Baby girl, mama loves you, you are so precious. One day, you’ll fall inlove and you’ll get hurt. You’ll discover how heart break has a way of making it hard for you to breathe and all at once you’ll realise the mistake in wishing for someone to take your breath away, but you’ll be okay. Better if you learn to embrace how much heartbreak can re-focus heart things. See, heart strings can make a beautiful sound if only you find a musician who knows how to play. So keep tuning yourself to the Word and he’ll come along with all the right compositions to make that heart of yours sing. At last, baby girl, don’t ever give up on poetry. It’s the lung that kicks in when life knocks the wind from you. You will write about so many things, in some ways poetry will give you courage. In others it will take courage to write that poem. Keep writing. Pens will always be beautiful to you; use them as spades to dig up the ink stuck just beneath the surface of that next blank page. Ask your questions there. Find your answers there. Let poetry be your roadmap to constellations of dreams and let scripture be your compass. Together, they will navigate you away from black holes and solar-flares to a life hand-sculpted by the sculptor of you.

At last, baby girl, know that there isn’t anywhere I would rather be, than here, with you.

 

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A beautiful reaction

Define ‘awestruck’, she asked them. They stared at her, resolved to fill the air with a dumbfounded sort of silence (which is almost the same thing but not quite as profound) as she steadily met their gazes, allowing them to search her frame for any betrayal of that daring countenance she bore as regally as though it were a crown.

And just what did those probing pairs upon pairs of eyes find? I cannot speak for any pair save my own (I was, by default as a student to the lecturer, part of that fore-mentioned ‘they’), so this is whom my eyes met: A lady, around the age of 25. her hair fell like sighing grain that yearns for the support of a shoulder- just out of reach. Her neck held up that grain-framed face with poise and when she unlocked those coffre-fort lips to speak, her palms would spontaneously drift to elbow level and turn upwards, as if in worship of her subject. Her subject was poetry.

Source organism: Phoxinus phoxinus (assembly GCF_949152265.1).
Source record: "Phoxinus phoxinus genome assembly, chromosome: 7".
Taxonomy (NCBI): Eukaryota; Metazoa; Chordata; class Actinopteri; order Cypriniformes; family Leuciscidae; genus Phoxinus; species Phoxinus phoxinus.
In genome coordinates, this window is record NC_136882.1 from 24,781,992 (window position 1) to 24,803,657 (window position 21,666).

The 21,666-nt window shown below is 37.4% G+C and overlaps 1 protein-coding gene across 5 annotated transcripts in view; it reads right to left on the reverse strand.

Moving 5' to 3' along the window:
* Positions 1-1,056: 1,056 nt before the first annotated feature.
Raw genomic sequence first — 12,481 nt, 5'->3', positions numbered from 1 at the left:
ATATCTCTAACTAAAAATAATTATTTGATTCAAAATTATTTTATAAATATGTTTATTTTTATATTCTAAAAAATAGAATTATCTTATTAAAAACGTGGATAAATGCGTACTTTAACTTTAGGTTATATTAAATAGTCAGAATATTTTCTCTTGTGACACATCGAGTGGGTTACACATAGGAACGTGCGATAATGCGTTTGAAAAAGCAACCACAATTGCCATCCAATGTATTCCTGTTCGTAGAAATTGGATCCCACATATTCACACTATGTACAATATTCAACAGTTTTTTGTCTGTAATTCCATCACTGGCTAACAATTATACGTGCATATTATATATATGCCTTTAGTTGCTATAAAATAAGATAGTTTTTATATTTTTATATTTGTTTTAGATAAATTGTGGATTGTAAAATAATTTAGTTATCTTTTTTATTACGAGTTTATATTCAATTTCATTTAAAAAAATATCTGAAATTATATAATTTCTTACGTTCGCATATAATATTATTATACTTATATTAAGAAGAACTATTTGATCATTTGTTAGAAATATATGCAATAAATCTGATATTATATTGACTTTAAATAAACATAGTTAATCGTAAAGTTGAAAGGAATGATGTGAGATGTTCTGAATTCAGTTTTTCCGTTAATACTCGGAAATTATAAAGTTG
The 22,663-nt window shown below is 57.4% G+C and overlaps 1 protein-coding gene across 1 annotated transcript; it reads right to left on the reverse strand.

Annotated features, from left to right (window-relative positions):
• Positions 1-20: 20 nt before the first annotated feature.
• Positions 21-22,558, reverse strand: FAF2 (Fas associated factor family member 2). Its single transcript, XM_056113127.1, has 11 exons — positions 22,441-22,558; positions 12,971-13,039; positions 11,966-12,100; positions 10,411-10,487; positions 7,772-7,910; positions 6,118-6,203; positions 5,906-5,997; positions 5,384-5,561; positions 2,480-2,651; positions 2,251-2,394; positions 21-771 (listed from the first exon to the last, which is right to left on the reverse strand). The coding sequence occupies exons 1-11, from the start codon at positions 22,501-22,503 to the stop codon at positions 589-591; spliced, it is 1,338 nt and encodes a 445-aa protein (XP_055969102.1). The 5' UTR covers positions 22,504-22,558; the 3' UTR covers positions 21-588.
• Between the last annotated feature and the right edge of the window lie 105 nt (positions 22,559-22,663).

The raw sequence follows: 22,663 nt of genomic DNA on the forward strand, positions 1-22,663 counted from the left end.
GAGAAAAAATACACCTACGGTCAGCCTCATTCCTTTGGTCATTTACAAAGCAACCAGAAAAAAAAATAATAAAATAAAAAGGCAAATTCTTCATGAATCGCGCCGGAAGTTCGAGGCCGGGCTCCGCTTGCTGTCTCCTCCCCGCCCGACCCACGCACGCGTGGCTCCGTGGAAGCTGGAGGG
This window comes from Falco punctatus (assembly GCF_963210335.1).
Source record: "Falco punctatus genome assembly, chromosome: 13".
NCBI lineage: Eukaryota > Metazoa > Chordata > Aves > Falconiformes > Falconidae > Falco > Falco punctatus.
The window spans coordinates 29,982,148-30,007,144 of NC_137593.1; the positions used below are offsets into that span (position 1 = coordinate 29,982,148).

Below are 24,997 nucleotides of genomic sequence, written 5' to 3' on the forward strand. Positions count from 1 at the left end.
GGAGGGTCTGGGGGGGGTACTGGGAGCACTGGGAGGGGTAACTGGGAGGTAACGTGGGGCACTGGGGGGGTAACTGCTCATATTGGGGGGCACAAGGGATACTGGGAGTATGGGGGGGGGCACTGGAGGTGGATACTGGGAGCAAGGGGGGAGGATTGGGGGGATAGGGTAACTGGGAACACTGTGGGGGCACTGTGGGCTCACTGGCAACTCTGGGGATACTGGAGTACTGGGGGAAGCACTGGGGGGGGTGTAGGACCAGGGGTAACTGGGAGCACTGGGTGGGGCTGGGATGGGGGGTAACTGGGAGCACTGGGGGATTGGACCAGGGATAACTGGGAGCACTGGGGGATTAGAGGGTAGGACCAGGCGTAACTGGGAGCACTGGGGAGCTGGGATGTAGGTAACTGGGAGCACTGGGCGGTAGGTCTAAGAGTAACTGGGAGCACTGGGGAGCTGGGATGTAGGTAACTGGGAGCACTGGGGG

She answered her question like she was delivering a ration of some long-kept secret; to be awestruck, she said, is to be silenced because of  an overwhelming feeling that follows having directly been exposed to grandeur.
My mind, as party to the reception of those words, tripped, then raced, then soared. I felt as though revelation had just taken place without so much as a ceremonious “How-do-you-do?” and I was left wrestling with how  best to phrase this one experience of beauty.

This then is how I processed that experience: I derive beauty from hearing her definition of awestruck. The word itself is not particularly beautiful, but the exposition of what it could mean, is. Awestruck is the description of a reaction- a reaction to grandeur. The potential of grandeur to be beautiful, is truly what I find beautiful and perhaps what it stands in contrast to; the possibility of never actually achieving that potential. The fragility of balance in that conflict is beautiful too, is it not? 

I chose to write about this gem that passed- almost unseen- with those sand grains that separate our pasts from the rest of time, because I thought I owed it to that ever-growing cycle of experiential beauty.